Almost all of the anglers I know have varying opinions when it comes to treble hook styles—some like round bends while others like EWG style trebles. Personally speaking, I’ve used EWG style treble hooks for years and I’m a huge proponent of them.
I’ve been testing out the Gamakatsu EWG Short Shank Magic Eye Treble throughout the fall and I’ll tell you one thing—I believe this hook has bailed me out of some sticky situations.
What does “Magic Eye” mean?
I didn’t really know what to think when I ran across these hooks. I’ve never paid much attention to the eye of a hook before, so the words “Magic Eye” really caught my attention. Upon further inspection of the hooks, it turned out to be a really innovative, yet simple solution for an age-old annoyance.
In my lifetime, I’m willing to bet I’ve owned—then lost—over 20 pairs of split-ring pliers. I love the darn things but whether they skip across my front deck riding down the lake or get donated to the lake on guide trips, I can’t keep a pair around. The Gamakatsu EWG Short Shank Magic Eye Treble, however, has a tapered eye which makes for extremely easy hook changes in time sensitive situations.
You really don’t need any type of pliers when changing these hooks. Just insert the tapered edge into the split ring and push the old, dull hook off and into the floor of your boat. I’ve been super impressed by how easy it really is. If you notice in some of my previous review photos, my fingernails are trashed because of constantly prying split rings. These hooks might actually give me a chance to have some decent looking hands for a change.
Are they sharp?
You’ll find some treble hooks out there that may be sharp initially but quickly dull after a few hours of use. One of the reasons I love these hooks is because of their durability. I can slam a squarebill into the nastiest junk I can find or grind a deep crankbait over a shell bed without worrying about their sharpness.
I hammered the fish last weekend cranking up the river of my home lake and I’m convinced these hooks had a lot to do with it. No matter how many times I changed my color, cadence or crankbait, the bass would continuously be hooked on the back treble. I did not lose a single fish and I didn’t ever feel like I needed to horse them to the boat before they came unbuttoned. The hook points do a great job of finding the jawbone and wrapping around it. I was fishing without a care in the world and having a dang good time.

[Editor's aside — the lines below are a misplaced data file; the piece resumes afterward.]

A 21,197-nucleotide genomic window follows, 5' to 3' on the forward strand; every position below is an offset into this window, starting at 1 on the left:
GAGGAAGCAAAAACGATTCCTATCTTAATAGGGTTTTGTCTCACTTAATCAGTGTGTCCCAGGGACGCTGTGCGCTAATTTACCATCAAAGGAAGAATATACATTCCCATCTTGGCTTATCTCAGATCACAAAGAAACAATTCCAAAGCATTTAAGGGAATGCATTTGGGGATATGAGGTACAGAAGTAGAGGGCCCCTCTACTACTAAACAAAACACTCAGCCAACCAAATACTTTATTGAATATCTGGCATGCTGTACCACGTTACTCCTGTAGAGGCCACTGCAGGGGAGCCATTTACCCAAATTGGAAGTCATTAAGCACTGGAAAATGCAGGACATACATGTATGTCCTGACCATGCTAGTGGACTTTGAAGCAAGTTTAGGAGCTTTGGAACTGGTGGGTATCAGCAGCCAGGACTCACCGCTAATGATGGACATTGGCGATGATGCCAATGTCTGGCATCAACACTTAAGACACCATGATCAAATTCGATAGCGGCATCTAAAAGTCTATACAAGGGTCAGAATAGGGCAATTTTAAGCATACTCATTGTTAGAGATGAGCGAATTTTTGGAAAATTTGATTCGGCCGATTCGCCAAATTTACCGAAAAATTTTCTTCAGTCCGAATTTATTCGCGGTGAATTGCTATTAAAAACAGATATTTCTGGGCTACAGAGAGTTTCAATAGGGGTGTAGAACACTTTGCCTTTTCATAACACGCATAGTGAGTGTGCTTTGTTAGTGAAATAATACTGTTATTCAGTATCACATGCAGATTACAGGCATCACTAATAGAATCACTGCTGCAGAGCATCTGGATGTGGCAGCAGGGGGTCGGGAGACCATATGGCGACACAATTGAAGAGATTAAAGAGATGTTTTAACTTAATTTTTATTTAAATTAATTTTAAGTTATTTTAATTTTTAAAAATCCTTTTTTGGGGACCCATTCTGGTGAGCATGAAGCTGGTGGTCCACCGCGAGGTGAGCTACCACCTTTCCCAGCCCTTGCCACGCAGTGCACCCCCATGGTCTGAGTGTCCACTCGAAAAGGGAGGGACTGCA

Why does a short shank matter?
One of my absolute favorite things to do is crank the thickest wood cover I can find. Everybody has their thing and cranking is definitely mine. I do a ton of experimenting with treble hooks and one thing is absolutely certain—short shank treble hooks keep your hook points closer to the body of the lure. In my opinion and through my experience, I believe it results in far fewer hang-ups.
Like the name implies, the shank of the Gamakatsu EWG Short Shank Magic Eye Treble is short. There are other treble hooks on the market that claim to be short shank, but only a few specific kinds are super short. The shank on these hooks is extremely short, which works very well on wide-bodied squarebills and larger deep crankbaits.
Does the EWG bend make a difference?
After all the back and forth I hear about this, I really think it’s a matter of confidence for most anglers. Like I mentioned, however, I’m on the EWG train when it comes to trebles—I don’t use round bends very often.
I can confidently say that I have caught a lot—and I mean a lot—of bass I shouldn’t have caught with the Gamakatsu EWG Short Shank Magic Eye Treble. The EWG bend fits very nicely around the jawbone of a big bass. If there’s one thing you don’t necessarily want in a crankbait bass, it’s a skin-hooked one. I feel like if I get just one treble around its jawbone, it’s all mine and I can take my time during the fight.
This certainly isn’t high-tech science or anything, but when I envision a bass eating a crankbait, the top or side of its mouth is going to hit the weld of the treble hook and slide downward, towards the bend upon the hookset. I feel like round bends give a bass more leverage to throw the hook, as opposed to an EWG treble providing more of a “bite” at the bend, facilitating deeper hook penetration and more solid hooksets. Again, it’s just my personal opinion based upon my experience.
If you’re a big-time cranker and looking for better hookups and fewer “please stay on, baby” moments, I think you should give these hooks some consideration. A large part of cranking comes down to confidence, but I’ve definitely developed some confidence in them lately.